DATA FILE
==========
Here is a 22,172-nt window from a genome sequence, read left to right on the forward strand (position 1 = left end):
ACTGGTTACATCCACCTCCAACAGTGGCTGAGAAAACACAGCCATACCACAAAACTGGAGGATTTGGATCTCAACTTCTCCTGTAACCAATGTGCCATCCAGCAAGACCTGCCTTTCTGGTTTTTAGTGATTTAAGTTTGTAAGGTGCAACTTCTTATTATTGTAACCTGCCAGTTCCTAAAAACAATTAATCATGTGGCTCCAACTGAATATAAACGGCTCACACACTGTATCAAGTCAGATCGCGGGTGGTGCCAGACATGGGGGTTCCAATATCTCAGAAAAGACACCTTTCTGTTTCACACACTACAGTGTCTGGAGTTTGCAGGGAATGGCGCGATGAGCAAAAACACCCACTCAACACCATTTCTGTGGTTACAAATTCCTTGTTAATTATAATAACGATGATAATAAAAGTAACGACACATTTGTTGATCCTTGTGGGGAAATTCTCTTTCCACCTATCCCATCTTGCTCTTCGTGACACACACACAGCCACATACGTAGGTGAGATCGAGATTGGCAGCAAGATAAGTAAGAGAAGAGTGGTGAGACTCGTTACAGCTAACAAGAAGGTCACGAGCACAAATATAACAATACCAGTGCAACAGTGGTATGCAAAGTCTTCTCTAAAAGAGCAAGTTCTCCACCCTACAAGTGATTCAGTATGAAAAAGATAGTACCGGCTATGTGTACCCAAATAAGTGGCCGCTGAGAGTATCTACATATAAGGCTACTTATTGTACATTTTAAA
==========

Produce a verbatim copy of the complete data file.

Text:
Here is a 22,172-nt window from a genome sequence, read left to right on the forward strand (position 1 = left end):
ACTGGTTACATCCACCTCCAACAGTGGCTGAGAAAACACAGCCATACCACAAAACTGGAGGATTTGGATCTCAACTTCTCCTGTAACCAATGTGCCATCCAGCAAGACCTGCCTTTCTGGTTTTTAGTGATTTAAGTTTGTAAGGTGCAACTTCTTATTATTGTAACCTGCCAGTTCCTAAAAACAATTAATCATGTGGCTCCAACTGAATATAAACGGCTCACACACTGTATCAAGTCAGATCGCGGGTGGTGCCAGACATGGGGGTTCCAATATCTCAGAAAAGACACCTTTCTGTTTCACACACTACAGTGTCTGGAGTTTGCAGGGAATGGCGCGATGAGCAAAAACACCCACTCAACACCATTTCTGTGGTTACAAATTCCTTGTTAATTATAATAACGATGATAATAAAAGTAACGACACATTTGTTGATCCTTGTGGGGAAATTCTCTTTCCACCTATCCCATCTTGCTCTTCGTGACACACACACAGCCACATACGTAGGTGAGATCGAGATTGGCAGCAAGATAAGTAAGAGAAGAGTGGTGAGACTCGTTACAGCTAACAAGAAGGTCACGAGCACAAATATAACAATACCAGTGCAACAGTGGTATGCAAAGTCTTCTCTAAAAGAGCAAGTTCTCCACCCTACAAGTGATTCAGTATGAAAAAGATAGTACCGGCTATGTGTACCCAAATAAGTGGCCGCTGAGAGTATCTACATATAAGGCTACTTATTGTACATTTTAAA